Finley has ideal size at 6-6, 260 pounds. He is a good receiver and an effective blocker. While not a great athlete, he's got okay speed. Joe has good hands and knows how to get open. He caught 19 passes last year. Eldridge is the blocker of the group and is outstanding in that area. They even use him at fullback in some sets. He is tenacious whether taking on a 280-pound defensive lineman or a 180-pound defensive back. Brody only caught three passes in 2006. Gresham is the athlete of the group. He averaged 20.1 yards per catch and has big play ability.

All of these skill players are able to thrive in part because of the outstanding offensive line. Three starters are back. Two others starters from last year also return, but are projected as backups at this point.

Center Jon Cooper started 13 of 14 games last year. He was an all-conference selection by some media outlets. He's the classic center, a bit undersized and not a great athlete. He is smart and a leader. He uses his hands well. Jon can get out in space and block, but isn't going to win any style points.

The best lineman is left guard George Robinson. He lists at 6-5, 330 pounds. He is a big guy, but is a surprising athlete. He can pull and blocks well on the move. A lot of big guys are lazy, but not George. He really sticks with his blocks. He has All-American potential. The other guard spot is manned by Brandon Walker. He is a solid blocker. He can pull and is nimble for a big guy, but isn't all that athletic. Brandon is powerful and is really effective when he gets his hands on linebackers. He can really mash those guys. The top backup guard will be Brian Simmons, who didn't play much last year.

Right tackle Brandon Braxton returns. He started half the year, but missed the final seven games with a broken leg. Braxton is a better run blocker than pass blocker. He doesn't have good feet and will lunge when trying to block quick edge rushers on pass plays. He's effective when he gets to go forward and attack them on running plays. Sophomore Trent Williams filled in last year when Braxton was hurt. He should develop into a good blocker, but struggled at times in 2006.

The only spot where an entirely new player will take over is left tackle. That is a critical position, but the Sooners may have a really good replacement. Junior College transfer Phil Loadholt enrolled at OU back in January. He is massive at 6-8, 350 pounds. The amazing thing is that he might be the best athlete of the whole bunch. Coach Stoops said that he did very well while running a 300 yard shuttle drill recently. Phil has been bothered by a toe injury, but says he is now ready to go. If he plays up to the level that the coaching staff expects, the offensive line will be very good. The other lineman battling for the left tackle spot is redshirt freshman Cory Brandon.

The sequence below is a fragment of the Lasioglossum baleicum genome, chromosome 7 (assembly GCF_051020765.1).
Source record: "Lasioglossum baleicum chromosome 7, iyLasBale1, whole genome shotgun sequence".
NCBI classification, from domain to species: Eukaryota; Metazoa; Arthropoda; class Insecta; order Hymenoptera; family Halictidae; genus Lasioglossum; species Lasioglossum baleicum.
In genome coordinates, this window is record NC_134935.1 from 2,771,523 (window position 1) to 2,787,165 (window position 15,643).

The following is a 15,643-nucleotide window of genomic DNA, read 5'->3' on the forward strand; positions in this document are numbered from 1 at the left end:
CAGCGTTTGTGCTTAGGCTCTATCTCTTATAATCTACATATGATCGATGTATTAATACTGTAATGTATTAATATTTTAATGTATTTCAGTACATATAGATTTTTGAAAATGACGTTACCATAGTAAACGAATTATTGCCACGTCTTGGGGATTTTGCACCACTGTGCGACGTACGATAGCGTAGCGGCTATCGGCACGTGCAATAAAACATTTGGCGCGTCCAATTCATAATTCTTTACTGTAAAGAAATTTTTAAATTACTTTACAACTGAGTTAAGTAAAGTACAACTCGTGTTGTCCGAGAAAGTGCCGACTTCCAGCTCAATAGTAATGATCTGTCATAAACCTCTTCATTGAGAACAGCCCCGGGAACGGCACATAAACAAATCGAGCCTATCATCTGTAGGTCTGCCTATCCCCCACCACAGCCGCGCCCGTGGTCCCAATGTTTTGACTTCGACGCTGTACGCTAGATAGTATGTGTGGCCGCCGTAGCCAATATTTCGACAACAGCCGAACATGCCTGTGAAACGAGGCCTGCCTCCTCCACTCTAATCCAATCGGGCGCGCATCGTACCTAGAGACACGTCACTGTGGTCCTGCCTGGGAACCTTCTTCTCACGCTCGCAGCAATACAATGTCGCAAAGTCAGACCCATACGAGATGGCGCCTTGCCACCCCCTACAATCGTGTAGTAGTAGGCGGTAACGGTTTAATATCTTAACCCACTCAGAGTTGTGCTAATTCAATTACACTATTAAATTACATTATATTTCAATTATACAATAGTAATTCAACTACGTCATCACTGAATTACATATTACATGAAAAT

One thing to keep in mind along the offensive line is that there will be competition. Nobody is guaranteed a job. Cooper is probably the safest player, but Coach Stoops will let the backups know that they can win jobs if they outplay the starters. You earn your spot each practice and each game. Nothing should be taken for granted. The coaching staff wasn't happy with the blocking in the last few games of the year. They will use competition to push the players the whole season.

The Sooners have gifted blockers, runners, and receivers. The only question mark right now is the guys who will throw the passes. The coaching staff is confident that the situation will work itself out. If one of the inexperienced quarterbacks steps forward and plays well, Oklahoma could have one of the best offenses in the country.

Tommy Lawlor has been following the Draft for over 20 years. He's been studying tape and taking notes on players for over a decade now. Tommy has been trained by an NFL scout in the art of scouting and player evaluation. He's learned the game from watching football for thirty years, reading numerous books, and picking the brains of various college and high school coaching staffs. He's broadcast basketball and football games, as well as smaller sports, for WASU-FM, WCHL-AM, and WDAI-FM. He also co-hosted a daily sports talk show for WDAI in Myrtle Beach, SC. While in college, he was an Intern for WBTV in Charlotte, NC and helped cover professional and college sports. He currently does work for many sites, but is the head scout for www.scoutsnotebook.com which is a free website dedicated to scouting players entering the NFL Draft.